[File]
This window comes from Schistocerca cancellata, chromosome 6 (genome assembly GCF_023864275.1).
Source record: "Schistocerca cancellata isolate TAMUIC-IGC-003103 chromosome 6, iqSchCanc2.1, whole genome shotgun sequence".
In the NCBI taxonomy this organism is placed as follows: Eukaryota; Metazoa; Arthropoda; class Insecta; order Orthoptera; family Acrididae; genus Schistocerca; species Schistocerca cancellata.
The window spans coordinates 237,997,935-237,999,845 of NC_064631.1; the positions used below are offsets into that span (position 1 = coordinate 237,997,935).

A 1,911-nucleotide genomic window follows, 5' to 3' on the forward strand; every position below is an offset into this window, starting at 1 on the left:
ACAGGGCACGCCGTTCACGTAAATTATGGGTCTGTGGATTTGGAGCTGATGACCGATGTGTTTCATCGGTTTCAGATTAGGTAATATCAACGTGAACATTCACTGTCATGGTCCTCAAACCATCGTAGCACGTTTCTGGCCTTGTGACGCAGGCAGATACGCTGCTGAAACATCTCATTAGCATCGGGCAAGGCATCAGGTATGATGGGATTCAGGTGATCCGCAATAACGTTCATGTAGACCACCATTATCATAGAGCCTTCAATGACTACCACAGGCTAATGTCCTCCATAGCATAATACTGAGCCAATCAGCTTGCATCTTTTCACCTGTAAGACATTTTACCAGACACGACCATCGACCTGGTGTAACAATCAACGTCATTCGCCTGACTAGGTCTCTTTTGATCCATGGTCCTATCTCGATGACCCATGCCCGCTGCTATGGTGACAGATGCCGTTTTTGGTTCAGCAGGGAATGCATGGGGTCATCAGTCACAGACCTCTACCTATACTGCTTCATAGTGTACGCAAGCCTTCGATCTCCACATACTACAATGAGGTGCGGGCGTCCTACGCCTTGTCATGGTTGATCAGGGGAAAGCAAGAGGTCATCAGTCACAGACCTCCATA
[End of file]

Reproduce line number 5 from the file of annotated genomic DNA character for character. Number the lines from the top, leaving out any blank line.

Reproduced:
A 1,911-nucleotide genomic window follows, 5' to 3' on the forward strand; every position below is an offset into this window, starting at 1 on the left: